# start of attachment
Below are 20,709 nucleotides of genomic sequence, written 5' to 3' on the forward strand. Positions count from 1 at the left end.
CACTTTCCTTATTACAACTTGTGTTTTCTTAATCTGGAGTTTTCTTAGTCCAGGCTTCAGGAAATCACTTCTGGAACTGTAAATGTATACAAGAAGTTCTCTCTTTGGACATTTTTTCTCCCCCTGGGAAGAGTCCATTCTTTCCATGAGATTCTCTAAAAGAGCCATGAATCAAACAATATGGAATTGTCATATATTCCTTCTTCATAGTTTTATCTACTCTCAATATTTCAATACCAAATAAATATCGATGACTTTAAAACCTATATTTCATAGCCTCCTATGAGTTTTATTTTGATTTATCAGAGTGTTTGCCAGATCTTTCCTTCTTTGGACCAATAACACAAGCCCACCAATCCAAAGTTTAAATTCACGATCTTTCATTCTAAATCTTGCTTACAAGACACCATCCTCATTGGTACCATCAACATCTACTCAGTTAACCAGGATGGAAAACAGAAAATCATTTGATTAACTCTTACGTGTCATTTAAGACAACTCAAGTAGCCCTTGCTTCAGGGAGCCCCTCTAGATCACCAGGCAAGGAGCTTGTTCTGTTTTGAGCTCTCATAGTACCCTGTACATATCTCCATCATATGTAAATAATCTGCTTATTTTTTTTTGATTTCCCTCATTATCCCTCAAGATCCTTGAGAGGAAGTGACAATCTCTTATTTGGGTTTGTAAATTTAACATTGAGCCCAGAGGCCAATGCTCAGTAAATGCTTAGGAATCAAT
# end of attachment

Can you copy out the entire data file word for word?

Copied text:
Below are 20,709 nucleotides of genomic sequence, written 5' to 3' on the forward strand. Positions count from 1 at the left end.
CACTTTCCTTATTACAACTTGTGTTTTCTTAATCTGGAGTTTTCTTAGTCCAGGCTTCAGGAAATCACTTCTGGAACTGTAAATGTATACAAGAAGTTCTCTCTTTGGACATTTTTTCTCCCCCTGGGAAGAGTCCATTCTTTCCATGAGATTCTCTAAAAGAGCCATGAATCAAACAATATGGAATTGTCATATATTCCTTCTTCATAGTTTTATCTACTCTCAATATTTCAATACCAAATAAATATCGATGACTTTAAAACCTATATTTCATAGCCTCCTATGAGTTTTATTTTGATTTATCAGAGTGTTTGCCAGATCTTTCCTTCTTTGGACCAATAACACAAGCCCACCAATCCAAAGTTTAAATTCACGATCTTTCATTCTAAATCTTGCTTACAAGACACCATCCTCATTGGTACCATCAACATCTACTCAGTTAACCAGGATGGAAAACAGAAAATCATTTGATTAACTCTTACGTGTCATTTAAGACAACTCAAGTAGCCCTTGCTTCAGGGAGCCCCTCTAGATCACCAGGCAAGGAGCTTGTTCTGTTTTGAGCTCTCATAGTACCCTGTACATATCTCCATCATATGTAAATAATCTGCTTATTTTTTTTTGATTTCCCTCATTATCCCTCAAGATCCTTGAGAGGAAGTGACAATCTCTTATTTGGGTTTGTAAATTTAACATTGAGCCCAGAGGCCAATGCTCAGTAAATGCTTAGGAATCAAT